Last week, at the 2015 Insurance-Canada.ca Technology Conference, Kimberly Harris-Ferrante, Vice President and Distinguished Analyst at Gartner said that at present, Canadian consumers are not being easily swayed toward the new digital insurance landscape.
At the Davos Economic Forum this past January, Google’s Executive Chairman, Eric Schmidt quipped that in the not-too-distant future, the Internet will ‘disappear’.
Taken together, these two observations have significant implications for Canadian insurers and brokers. We’d like your opinion.
Insurance practitioners’ challenge – What do consumers want now?
Harris-Ferrante began her presentation by noting that insurers are being drawn to digital solutions because of the promise of transformational results. The key to success, Harris-Ferrante contends, is the intelligent management of the transformation.
The popular press suggests that consumers are in the lead on digital transformation, and are moving away from the traditional methods of insurance acquisition and servicing. But beyond the rhetoric, what are customers doing?
Actions speak louder than digits…
According to Harris-Ferrante, a recent Gartner survey found that Canadian insurance customers are maintaining traditional behaviour. In spite of heavy marketing/advertising, on-line acquisition rates remain low for personal automobile (13% indicated they would buy from this channel), and use of bricks and mortar intermediaries remains strong.
When asked about interest in trying digital channels, a high proportion of consumers are satisfied with their current insurer (59%), with call centre service (61%), and with insurer communications (64%). The one major challenge consumers have is understanding insurance terminology; only 27% felt comfortable.
The common wisdom that younger demographics are moving towards digital options faster was not supported by the survey data. The results were consistent across all segments.
Will the circle be unbroken?
This is not to say that insurers should back off adopting digital tools and innovative processes. Harris-Ferrante noted that insurers are driven by three competing factors, one of which is the consumer preference. The others are:
- Operational – expense reduction, improved business results, optimized business practices;
- Product – tailored offerings optimizing coverage and pricing, reduced friction in delivery, and improved efficacy in claims servicing
Digital supports improvements in these areas, Harris-Ferrante suggested and, should continue. As we have seen in Canada with banks, consumers will be driven to self-service with carrots and sticks.
The point, according to Harris-Ferrante, is that insurers and brokers must be prepared to support traditional and digital strategies for some foreseeable future.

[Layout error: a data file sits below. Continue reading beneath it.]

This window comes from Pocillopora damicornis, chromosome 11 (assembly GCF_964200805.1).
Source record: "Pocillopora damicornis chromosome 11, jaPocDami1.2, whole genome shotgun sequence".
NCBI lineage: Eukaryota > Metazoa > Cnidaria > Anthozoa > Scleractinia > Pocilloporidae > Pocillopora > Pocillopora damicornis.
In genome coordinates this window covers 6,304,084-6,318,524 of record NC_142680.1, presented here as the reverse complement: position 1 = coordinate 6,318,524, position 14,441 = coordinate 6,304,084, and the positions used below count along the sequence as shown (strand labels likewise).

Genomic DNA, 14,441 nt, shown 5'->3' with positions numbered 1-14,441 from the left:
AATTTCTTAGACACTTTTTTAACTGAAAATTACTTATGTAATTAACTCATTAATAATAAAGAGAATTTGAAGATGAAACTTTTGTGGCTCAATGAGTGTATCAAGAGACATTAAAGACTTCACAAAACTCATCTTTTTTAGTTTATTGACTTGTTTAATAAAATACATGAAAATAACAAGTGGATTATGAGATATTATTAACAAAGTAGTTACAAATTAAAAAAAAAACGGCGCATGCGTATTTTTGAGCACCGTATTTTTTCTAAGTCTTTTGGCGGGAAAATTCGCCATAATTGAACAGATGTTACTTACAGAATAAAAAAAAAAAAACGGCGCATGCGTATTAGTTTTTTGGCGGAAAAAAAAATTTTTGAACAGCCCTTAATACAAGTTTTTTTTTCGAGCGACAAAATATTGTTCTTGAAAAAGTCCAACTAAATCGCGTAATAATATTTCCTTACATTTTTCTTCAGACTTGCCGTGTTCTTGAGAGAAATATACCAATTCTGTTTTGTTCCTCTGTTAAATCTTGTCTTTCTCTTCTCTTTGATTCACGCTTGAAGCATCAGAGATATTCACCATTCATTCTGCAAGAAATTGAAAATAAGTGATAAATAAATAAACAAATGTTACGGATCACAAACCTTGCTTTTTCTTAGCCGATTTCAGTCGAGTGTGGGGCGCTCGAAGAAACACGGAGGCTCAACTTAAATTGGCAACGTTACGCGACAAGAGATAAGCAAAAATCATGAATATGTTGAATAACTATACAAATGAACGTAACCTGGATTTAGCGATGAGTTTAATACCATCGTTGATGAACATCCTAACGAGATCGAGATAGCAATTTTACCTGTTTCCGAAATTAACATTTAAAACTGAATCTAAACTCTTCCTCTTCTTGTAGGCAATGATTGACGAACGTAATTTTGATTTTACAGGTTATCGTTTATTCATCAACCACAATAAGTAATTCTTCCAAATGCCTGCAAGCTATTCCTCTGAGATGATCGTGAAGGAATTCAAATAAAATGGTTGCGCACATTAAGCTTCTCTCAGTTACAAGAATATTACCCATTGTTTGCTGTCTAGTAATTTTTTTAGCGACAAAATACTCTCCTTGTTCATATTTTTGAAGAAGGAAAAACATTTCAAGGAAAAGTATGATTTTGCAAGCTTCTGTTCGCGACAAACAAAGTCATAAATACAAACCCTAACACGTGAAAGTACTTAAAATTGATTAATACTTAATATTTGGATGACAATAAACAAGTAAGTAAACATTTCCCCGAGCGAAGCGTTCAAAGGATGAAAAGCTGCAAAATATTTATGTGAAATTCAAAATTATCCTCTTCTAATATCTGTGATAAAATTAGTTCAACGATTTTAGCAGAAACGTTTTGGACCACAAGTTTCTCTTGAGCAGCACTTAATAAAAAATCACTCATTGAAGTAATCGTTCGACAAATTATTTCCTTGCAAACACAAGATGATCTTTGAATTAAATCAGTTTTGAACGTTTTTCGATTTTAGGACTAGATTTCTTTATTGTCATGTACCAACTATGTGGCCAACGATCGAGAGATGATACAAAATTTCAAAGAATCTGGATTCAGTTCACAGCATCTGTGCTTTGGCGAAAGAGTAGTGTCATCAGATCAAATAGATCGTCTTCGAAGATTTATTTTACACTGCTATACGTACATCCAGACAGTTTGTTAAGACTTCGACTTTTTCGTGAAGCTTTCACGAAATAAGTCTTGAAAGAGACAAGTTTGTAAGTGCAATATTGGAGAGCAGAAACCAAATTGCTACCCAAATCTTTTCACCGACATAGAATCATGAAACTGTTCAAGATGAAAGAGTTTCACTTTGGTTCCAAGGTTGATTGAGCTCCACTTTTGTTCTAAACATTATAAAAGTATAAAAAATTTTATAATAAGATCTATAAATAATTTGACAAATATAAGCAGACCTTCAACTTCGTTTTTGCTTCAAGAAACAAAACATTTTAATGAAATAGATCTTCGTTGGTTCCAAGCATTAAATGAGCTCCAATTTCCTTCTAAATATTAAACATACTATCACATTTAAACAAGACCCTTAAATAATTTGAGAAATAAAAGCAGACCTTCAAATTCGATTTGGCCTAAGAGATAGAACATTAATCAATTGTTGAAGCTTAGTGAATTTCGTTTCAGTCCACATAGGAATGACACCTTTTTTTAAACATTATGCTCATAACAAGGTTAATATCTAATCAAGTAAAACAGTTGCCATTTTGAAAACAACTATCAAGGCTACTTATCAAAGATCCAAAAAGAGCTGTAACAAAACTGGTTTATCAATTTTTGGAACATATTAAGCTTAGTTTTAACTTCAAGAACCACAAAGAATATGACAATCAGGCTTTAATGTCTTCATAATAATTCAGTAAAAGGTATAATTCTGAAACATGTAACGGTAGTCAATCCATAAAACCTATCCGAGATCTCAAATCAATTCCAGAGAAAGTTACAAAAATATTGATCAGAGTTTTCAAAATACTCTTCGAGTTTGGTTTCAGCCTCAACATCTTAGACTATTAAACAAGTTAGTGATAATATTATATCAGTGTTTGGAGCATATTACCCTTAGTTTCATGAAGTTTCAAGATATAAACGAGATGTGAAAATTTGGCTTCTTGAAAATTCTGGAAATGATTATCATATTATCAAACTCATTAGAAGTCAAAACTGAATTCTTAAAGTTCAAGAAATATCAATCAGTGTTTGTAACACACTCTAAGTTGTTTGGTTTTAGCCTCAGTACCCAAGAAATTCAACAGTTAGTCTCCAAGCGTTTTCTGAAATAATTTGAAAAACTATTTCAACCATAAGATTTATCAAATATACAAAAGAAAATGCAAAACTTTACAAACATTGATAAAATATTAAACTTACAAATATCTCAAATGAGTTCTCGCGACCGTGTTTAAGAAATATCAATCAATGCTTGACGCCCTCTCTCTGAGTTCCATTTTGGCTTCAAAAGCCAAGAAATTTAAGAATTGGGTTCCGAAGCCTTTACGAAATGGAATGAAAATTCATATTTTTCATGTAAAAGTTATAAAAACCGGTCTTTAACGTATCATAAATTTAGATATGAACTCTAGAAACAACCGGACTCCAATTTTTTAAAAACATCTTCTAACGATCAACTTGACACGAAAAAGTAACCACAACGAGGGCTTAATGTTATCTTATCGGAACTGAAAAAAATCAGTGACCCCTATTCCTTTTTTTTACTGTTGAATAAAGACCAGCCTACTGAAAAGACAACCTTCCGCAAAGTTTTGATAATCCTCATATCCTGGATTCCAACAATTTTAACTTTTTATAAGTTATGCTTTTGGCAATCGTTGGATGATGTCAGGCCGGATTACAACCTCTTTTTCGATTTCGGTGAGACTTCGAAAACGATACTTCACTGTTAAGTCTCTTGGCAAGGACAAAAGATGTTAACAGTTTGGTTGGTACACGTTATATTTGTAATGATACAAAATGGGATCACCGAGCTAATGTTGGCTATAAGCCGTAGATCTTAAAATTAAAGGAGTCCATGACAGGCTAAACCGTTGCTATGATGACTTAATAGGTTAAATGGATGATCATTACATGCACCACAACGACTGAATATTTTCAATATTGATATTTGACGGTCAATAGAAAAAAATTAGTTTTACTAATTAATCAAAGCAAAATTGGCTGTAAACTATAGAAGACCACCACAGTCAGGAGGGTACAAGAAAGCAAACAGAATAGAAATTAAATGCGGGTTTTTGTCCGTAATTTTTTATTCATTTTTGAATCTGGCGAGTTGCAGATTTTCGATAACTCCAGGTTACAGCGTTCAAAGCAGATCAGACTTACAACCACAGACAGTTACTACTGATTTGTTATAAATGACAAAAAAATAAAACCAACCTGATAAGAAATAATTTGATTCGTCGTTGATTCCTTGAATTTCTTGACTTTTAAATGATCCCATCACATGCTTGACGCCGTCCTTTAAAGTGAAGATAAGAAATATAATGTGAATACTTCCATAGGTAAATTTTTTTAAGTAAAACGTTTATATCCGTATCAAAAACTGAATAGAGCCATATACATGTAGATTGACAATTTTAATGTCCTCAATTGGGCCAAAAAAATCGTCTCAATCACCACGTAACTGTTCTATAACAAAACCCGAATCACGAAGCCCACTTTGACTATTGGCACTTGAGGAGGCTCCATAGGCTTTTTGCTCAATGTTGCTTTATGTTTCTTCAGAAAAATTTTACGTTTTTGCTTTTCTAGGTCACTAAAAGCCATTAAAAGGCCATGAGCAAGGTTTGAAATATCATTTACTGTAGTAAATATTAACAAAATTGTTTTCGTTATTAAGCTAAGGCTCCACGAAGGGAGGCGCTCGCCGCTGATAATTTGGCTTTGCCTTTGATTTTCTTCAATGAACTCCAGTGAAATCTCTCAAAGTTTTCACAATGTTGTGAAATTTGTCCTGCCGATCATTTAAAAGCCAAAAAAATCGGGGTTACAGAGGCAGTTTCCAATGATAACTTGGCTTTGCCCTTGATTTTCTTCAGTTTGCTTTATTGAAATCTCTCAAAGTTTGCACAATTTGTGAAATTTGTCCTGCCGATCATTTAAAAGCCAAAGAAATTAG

How long is ‘foreseeable’?
When Schmidt said that the Internet would ‘disappear’, he meant that it will become a utility like electricity, or water, or sewage. What is required is required is a consolidation of functions so that ‘logging on’ will become passé.
“It will be part of your presence all the time. Imagine you walk into a room, and the room is dynamic. And with your permission and all of that, you are interacting with the things going on in the room,” Schmidt said.
This assumes standards – including security – being adopted by range of vendors and businesses, education developed and conducted, trading agreements established, etc. At some point in this process, there will be a tipping point, and consumers, insurers, and brokers will find themselves racing downhill to the digital nirvana we now envision.
It’s time for parallel processing…..
For insurers and brokers looking to the future, there seems to be little choice other than to maintain a coordinated two-pronged strategy:
- Continue to develop, implement, and integrate digital strategies that will meet specific needs in anticipation of the new, fully-digital world. These could be within the current business environment, or as a separate entity, insulated from the traditional business model.
- Maintain existing business processes and implement process improvement initiatives (e.g.,LEAN, Core Modernization) where possible. This will provide infrastructure that will support existing customers in an effective and efficient manner.
There will be duplication of effort between the two approaches, which will demand continuous monitoring at the senior executive level to ensure the separate paths can meet gracefully at some point.
What do you think?
Are you on a digital path that has hit some analogue challenges? Are you postponing digital projects and suffering from a chorus of abuse for living in the past? Have you found your happy place between the two and care to share your secret?
Let us know.